Which is much higher than the global average of 84%.
This is a very disturbing statistic as it shows us how much our work is affecting our health.
And we know that it is not worth it.
How Can We Improve This Situation?
Our lack of sleep is caused by many factors, which includes the stress we get from work, lifestyle habits and sleep disorders such as insomnia and sleep apnea.
For a start, here are a few things we can do to try improving our situation:
1. Try to sleep and wake at consistent times
Our body has a circadian rhythm, and having a consistent sleeping pattern would aid in long-term sleep quality.
2. If you consume caffeine, do it early in the day
If you drink caffeine late in the day, there is a risk of it stimulating your nervous system, which leads to the body having difficulty relaxing into the night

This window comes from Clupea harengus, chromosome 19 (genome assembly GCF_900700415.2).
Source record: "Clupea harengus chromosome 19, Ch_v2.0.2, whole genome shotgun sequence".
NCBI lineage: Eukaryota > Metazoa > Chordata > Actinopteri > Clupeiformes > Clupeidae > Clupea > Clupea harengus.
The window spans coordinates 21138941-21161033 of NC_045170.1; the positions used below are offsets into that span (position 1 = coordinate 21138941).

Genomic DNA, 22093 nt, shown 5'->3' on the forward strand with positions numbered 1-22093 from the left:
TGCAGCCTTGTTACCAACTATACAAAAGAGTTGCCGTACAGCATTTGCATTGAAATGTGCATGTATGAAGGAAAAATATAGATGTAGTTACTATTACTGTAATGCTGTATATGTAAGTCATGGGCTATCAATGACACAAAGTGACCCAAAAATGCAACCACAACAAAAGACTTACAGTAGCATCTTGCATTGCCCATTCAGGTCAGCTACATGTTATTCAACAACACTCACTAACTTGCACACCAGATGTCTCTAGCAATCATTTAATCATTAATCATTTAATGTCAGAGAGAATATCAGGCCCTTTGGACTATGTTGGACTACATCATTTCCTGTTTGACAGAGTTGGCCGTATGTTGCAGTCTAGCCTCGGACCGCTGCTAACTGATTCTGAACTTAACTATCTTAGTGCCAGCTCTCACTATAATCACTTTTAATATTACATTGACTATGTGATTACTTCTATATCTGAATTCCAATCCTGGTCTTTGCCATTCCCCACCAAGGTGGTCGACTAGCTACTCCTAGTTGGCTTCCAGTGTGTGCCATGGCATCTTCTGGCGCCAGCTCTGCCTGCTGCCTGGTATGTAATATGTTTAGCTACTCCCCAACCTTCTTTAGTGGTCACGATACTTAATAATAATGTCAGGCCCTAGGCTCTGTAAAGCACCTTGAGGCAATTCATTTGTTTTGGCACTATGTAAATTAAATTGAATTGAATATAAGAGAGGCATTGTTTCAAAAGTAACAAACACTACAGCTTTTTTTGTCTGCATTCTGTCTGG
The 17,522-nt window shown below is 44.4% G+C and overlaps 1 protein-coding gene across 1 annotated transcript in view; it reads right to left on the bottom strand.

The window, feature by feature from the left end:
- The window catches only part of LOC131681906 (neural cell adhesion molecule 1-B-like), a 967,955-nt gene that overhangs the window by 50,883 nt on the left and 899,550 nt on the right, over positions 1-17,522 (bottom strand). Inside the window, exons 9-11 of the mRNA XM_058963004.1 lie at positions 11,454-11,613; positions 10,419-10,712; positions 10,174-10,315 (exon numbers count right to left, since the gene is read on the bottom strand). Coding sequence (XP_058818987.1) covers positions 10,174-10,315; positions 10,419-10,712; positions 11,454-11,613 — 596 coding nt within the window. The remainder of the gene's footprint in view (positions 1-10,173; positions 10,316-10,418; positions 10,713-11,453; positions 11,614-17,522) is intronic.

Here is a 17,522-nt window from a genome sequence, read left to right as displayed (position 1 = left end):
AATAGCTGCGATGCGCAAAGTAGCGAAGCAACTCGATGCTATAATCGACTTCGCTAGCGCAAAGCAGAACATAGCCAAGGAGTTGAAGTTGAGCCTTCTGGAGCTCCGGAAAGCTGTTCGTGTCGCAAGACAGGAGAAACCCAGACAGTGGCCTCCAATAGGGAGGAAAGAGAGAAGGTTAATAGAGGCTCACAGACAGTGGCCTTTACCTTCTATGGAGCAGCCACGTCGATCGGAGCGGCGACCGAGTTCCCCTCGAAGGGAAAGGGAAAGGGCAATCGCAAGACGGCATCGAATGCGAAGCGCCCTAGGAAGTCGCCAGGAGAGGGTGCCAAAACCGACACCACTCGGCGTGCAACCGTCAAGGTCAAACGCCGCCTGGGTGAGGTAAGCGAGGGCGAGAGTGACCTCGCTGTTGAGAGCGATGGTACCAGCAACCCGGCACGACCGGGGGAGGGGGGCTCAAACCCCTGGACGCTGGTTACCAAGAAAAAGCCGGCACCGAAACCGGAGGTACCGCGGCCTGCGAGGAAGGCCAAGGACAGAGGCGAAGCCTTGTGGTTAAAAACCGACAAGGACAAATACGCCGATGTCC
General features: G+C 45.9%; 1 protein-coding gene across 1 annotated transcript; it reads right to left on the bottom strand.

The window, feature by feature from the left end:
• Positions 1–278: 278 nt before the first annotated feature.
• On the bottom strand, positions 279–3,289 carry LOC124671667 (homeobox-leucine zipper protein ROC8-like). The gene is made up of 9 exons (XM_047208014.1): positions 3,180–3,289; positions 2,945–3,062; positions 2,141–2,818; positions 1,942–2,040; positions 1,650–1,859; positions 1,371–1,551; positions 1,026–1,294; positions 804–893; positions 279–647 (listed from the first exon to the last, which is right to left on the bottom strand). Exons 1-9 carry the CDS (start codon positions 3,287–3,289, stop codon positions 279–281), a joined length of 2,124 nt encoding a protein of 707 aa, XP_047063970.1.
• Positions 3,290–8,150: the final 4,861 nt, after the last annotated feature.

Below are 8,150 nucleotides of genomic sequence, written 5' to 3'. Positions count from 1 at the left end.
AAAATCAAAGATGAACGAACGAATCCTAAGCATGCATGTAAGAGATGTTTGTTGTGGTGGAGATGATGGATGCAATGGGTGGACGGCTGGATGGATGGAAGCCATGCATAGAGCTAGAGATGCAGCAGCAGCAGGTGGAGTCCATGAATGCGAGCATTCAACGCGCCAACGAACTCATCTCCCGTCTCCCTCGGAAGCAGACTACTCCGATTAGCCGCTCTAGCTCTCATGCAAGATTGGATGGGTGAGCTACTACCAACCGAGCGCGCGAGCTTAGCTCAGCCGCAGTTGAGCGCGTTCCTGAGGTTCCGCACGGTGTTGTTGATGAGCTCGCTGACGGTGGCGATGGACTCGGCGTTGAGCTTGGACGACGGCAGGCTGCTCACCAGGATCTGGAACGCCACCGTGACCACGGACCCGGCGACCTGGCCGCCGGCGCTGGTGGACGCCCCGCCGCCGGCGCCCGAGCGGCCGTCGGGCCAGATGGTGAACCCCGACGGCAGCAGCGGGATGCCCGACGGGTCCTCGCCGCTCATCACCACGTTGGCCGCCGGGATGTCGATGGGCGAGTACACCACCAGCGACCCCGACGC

3. Reduce long naps
This is tough for sure.
But try to have short power naps instead of long ones which might potentially disrupt your sleep cycle.
4. Reduce blue light exposure close to bedtime
Are you guilty of using your phone in bed?
82% of Singaporeans are.
Blue light’s known to affect the circadian rhythm in our bodies, reducing hormones like melatonin which help you relax and get into a deep sleep.
Time to exercise some self-discipline!
Shagness is no longer something that is uncommon today, but we as a society should stop celebrating and glorying it.
If we make smart personal finance decisions yet compromise on important things such as sleep, that doesn’t make us particularly smart, does it?